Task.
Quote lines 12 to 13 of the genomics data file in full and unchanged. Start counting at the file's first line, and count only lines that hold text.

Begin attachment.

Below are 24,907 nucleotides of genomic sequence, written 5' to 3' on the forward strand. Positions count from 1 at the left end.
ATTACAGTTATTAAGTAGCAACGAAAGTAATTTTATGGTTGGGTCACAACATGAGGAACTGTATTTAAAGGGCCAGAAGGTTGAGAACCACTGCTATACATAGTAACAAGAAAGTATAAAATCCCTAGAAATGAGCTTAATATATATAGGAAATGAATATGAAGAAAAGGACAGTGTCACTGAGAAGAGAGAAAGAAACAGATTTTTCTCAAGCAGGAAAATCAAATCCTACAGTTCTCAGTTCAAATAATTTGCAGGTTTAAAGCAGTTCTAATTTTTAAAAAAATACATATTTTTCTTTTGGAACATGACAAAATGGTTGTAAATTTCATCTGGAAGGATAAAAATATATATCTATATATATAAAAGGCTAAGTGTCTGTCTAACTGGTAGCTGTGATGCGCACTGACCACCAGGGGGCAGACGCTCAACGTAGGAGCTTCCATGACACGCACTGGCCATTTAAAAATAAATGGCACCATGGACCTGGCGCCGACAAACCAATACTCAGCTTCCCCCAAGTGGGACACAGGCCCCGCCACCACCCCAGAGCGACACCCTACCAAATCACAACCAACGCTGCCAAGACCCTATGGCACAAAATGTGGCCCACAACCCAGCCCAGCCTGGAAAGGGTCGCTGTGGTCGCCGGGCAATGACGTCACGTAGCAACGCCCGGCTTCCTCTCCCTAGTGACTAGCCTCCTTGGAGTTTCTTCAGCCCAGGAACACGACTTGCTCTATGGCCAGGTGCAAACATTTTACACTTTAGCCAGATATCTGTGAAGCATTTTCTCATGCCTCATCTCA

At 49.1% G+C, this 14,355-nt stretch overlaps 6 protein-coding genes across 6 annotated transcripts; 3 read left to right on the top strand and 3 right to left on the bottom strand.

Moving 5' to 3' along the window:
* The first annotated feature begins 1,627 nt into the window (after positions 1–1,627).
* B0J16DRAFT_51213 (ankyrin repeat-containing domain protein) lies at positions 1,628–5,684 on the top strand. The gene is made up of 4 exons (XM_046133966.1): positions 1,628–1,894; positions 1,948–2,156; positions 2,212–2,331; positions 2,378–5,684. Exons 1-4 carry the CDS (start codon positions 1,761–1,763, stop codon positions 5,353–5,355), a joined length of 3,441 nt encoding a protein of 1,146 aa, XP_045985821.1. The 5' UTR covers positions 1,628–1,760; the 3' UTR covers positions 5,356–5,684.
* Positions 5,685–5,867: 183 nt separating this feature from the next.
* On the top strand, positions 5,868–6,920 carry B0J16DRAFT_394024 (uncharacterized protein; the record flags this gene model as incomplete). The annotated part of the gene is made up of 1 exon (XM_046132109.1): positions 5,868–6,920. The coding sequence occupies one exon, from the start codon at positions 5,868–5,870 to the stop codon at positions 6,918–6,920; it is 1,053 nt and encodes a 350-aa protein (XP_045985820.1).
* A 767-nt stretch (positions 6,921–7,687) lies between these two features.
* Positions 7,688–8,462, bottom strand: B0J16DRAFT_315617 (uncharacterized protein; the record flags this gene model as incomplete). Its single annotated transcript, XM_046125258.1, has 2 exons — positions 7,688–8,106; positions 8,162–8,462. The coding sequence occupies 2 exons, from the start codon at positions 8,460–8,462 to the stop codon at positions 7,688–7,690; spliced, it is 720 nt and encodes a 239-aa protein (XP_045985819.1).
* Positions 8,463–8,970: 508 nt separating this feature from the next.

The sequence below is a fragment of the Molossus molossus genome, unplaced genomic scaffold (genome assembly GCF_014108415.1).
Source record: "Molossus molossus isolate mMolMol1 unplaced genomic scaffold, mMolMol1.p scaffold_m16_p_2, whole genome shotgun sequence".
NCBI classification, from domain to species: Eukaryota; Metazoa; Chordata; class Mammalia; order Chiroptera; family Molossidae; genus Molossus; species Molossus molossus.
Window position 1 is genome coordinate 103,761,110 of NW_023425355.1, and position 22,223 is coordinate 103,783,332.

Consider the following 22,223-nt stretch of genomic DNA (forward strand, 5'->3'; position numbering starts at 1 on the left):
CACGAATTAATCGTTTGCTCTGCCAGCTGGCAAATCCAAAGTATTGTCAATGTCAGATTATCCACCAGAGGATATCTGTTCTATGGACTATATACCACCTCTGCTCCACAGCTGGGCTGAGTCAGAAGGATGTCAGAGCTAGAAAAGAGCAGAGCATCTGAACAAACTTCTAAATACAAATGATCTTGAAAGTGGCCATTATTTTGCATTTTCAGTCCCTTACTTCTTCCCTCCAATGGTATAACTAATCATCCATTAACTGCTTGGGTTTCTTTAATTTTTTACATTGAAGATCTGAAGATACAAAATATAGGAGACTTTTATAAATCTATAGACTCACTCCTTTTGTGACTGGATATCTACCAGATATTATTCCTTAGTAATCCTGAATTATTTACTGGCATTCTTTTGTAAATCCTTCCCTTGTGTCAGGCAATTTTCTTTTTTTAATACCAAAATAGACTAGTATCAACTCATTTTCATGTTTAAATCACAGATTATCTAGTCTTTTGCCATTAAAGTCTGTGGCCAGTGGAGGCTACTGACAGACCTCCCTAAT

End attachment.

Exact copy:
The sequence below is a fragment of the Molossus molossus genome, unplaced genomic scaffold (genome assembly GCF_014108415.1).
Source record: "Molossus molossus isolate mMolMol1 unplaced genomic scaffold, mMolMol1.p scaffold_m16_p_2, whole genome shotgun sequence".